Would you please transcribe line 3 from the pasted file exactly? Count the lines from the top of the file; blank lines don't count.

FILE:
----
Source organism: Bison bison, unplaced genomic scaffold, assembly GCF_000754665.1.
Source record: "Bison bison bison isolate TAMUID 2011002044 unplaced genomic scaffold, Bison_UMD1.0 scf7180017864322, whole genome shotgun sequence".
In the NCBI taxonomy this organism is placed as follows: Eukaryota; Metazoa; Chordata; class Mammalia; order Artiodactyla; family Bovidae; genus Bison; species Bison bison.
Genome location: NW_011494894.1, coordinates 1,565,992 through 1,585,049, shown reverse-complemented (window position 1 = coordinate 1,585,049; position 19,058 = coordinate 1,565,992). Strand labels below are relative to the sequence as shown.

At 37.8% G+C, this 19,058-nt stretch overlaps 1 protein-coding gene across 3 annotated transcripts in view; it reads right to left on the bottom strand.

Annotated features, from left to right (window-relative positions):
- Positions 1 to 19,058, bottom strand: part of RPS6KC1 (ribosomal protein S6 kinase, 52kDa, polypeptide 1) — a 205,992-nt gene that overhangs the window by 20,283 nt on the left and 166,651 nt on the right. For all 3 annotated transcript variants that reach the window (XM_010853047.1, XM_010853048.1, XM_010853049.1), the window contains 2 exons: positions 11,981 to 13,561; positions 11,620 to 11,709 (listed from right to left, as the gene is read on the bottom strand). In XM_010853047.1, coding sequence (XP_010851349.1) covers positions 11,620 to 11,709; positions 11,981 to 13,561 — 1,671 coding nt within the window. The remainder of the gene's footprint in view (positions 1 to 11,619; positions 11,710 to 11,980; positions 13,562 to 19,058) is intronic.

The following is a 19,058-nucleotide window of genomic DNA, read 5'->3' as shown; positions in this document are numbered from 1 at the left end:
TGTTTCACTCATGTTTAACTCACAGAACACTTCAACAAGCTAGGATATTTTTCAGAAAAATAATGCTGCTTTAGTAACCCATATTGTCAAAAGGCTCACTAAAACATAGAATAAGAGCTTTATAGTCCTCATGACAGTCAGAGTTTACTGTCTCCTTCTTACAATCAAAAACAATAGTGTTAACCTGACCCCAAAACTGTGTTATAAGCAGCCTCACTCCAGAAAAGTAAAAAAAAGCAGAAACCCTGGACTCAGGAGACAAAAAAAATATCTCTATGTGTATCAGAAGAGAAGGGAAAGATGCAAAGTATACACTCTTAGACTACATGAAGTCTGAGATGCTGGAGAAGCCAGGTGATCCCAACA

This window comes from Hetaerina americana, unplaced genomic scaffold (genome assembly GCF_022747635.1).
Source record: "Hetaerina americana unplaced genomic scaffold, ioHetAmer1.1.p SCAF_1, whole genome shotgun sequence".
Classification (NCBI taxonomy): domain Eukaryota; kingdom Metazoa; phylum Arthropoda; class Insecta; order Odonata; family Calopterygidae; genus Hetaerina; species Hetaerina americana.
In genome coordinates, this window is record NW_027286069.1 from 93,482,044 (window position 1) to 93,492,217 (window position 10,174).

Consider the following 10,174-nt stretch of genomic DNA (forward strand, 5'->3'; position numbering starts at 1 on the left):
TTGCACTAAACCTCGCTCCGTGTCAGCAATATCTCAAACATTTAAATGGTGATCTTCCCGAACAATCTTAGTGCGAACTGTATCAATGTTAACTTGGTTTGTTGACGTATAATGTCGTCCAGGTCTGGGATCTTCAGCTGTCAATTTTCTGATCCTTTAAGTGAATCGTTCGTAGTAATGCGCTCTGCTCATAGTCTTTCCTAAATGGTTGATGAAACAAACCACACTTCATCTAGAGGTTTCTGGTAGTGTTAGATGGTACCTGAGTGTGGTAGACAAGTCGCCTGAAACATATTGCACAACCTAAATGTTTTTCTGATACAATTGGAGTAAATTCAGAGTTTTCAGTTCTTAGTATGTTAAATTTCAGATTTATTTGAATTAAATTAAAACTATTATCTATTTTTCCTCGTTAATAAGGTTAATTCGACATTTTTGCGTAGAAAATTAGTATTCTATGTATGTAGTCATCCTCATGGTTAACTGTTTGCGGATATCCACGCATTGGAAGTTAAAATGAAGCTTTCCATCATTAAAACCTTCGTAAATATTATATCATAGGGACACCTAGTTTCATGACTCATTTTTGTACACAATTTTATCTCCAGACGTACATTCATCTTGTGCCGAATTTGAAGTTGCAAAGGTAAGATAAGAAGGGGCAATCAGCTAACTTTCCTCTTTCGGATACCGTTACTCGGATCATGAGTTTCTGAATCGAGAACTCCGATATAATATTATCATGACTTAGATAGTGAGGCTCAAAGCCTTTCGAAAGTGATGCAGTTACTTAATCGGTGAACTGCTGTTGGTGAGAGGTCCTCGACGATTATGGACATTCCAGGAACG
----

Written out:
In the NCBI taxonomy this organism is placed as follows: Eukaryota; Metazoa; Chordata; class Mammalia; order Artiodactyla; family Bovidae; genus Bison; species Bison bison.